Crowds gather in Guatemala City, Guatemala to demand the resignation of Guatemalan President Otto Perez Molina. Perez has said that he said that he would not resign over allegations of corruption, despite mounting pressure on own his government and civil society groups. REUTERS/Jorge Dan Lopez

Guatemalan President Otto Pérez faced opposition on the streets again today as his former Vice President Roxana Baldetti goes to trial over corruption charges. Business closed and workers and students walked out of buildings and into the streets in at least a dozen cities on Thursday, according to Prensa Libre, who live-blogged the strike. Though the Pérez is a staunch conservative, opposition was not strictly partisan. Initially organized by educational organizations and social justice groups, the strike itself received outspoken support from a cross-section of society and major corporations, including Sears and a major national bank.

On the streets of Guatemala City, chants of “step down now,” “prison for the corrupt,” and “I don’t have a president” were heard in dozens of cities, La Prensa Gráfica reported. In Cobán, protesters published a video of a massive chorus singing a patriotic song. On Twitter, Guatemalans rallied under #Paro27A, short for “Strike August 27th.” Pictures of cute pet dogs with protest signs were common.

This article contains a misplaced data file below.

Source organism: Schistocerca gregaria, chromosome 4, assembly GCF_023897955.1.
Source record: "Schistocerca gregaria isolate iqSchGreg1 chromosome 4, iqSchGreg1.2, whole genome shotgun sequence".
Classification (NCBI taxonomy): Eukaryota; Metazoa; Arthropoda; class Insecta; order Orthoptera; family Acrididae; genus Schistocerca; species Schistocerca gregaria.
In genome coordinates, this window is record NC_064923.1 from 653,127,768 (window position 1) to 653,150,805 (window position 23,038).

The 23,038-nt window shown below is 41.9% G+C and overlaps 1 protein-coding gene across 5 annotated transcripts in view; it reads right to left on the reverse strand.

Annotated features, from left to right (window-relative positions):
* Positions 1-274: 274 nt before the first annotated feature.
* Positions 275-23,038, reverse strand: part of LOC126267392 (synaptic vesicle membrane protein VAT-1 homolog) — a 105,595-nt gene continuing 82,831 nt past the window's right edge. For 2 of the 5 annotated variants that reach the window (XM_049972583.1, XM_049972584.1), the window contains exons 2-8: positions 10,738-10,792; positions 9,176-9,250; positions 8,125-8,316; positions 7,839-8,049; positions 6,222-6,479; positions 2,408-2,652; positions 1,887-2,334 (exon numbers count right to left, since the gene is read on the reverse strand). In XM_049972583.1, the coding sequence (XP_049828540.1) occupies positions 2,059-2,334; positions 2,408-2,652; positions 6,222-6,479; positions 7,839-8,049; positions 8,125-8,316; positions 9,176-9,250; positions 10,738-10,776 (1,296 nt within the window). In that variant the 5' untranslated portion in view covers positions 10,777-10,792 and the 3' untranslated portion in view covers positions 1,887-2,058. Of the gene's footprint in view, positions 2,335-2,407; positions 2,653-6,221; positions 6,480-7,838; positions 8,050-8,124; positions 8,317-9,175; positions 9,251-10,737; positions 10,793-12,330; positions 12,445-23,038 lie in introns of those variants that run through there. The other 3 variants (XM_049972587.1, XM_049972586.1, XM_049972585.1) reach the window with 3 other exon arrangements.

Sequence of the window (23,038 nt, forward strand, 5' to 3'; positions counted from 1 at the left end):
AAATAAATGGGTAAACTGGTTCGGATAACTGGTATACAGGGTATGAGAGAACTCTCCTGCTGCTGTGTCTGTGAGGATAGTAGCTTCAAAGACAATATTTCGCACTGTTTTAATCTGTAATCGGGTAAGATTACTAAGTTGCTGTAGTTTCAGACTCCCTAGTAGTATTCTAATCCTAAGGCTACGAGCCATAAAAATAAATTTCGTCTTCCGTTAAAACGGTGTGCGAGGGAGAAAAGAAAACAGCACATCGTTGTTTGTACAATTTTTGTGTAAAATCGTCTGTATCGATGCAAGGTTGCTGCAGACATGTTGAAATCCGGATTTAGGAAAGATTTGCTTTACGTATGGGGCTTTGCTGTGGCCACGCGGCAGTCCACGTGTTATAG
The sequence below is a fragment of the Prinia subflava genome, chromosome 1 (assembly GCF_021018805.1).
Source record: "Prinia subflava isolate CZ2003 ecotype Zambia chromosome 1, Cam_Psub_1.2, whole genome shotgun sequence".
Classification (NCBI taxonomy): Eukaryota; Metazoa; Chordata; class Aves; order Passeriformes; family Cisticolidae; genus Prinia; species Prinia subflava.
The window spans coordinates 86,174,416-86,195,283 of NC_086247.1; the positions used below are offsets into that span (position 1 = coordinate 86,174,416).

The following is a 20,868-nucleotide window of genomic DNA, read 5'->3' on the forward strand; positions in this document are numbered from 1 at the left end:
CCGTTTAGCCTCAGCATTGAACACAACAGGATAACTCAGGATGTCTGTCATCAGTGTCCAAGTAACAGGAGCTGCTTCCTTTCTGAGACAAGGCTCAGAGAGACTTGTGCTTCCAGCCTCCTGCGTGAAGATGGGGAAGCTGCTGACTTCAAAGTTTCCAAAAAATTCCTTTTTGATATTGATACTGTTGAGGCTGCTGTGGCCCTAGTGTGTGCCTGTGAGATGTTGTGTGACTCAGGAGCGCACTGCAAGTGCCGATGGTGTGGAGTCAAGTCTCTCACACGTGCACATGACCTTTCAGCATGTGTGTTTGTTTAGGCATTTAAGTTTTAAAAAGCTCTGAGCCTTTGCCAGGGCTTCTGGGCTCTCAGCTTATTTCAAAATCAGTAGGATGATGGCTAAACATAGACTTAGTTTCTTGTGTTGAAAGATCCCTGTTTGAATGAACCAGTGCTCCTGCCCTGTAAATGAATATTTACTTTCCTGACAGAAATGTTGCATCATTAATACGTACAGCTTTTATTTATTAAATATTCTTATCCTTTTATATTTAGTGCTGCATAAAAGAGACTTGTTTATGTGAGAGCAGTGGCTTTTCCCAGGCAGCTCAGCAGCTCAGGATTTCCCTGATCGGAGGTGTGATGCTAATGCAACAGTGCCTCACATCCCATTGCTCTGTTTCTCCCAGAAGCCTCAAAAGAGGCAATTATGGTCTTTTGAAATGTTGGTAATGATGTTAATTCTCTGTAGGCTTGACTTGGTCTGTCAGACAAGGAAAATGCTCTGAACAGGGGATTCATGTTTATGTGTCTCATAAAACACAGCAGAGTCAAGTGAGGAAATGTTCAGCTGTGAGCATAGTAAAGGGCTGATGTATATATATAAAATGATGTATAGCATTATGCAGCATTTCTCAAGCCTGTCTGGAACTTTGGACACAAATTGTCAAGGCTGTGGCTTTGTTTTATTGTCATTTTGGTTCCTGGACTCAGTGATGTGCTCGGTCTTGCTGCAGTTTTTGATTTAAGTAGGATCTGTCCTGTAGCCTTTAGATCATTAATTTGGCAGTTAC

On Tuesday, Guatemala's Supreme Court approved a request by the country’s attorney general to force Pérez to resign. Congress still has to sign off before he can be hauled into court, but the office of the Attorney General has formally recommended that the president step down voluntarily in order to avoid “ungovernability,” according to a statement released on Wednesday.

The “La Línea” scandal has implicated Pérez’s VP, Baldetti, after months of painstaking investigation by a U.N.-backed legal team. Baldetti has not been granted bail and sits behind bars during the trial. Her secretary, who is charged with participating in the corruption scheme, has fled authorities. Read our reporting from earlier in the week to learn more of the details about the corruption scandal.

Prensa Libre also reported major protests in Quetzaltenango, Totonicapán, Sololá, Alta Verapaz, Chiquimula, San Marcos, Quiché, El Progreso, Jalapa, Baja Verapaz, Petén, Sacatepéquez and Huehuetenango.

Star Guatemalan soccer player Carlos Ruiz joined protesters in Guatemala City.

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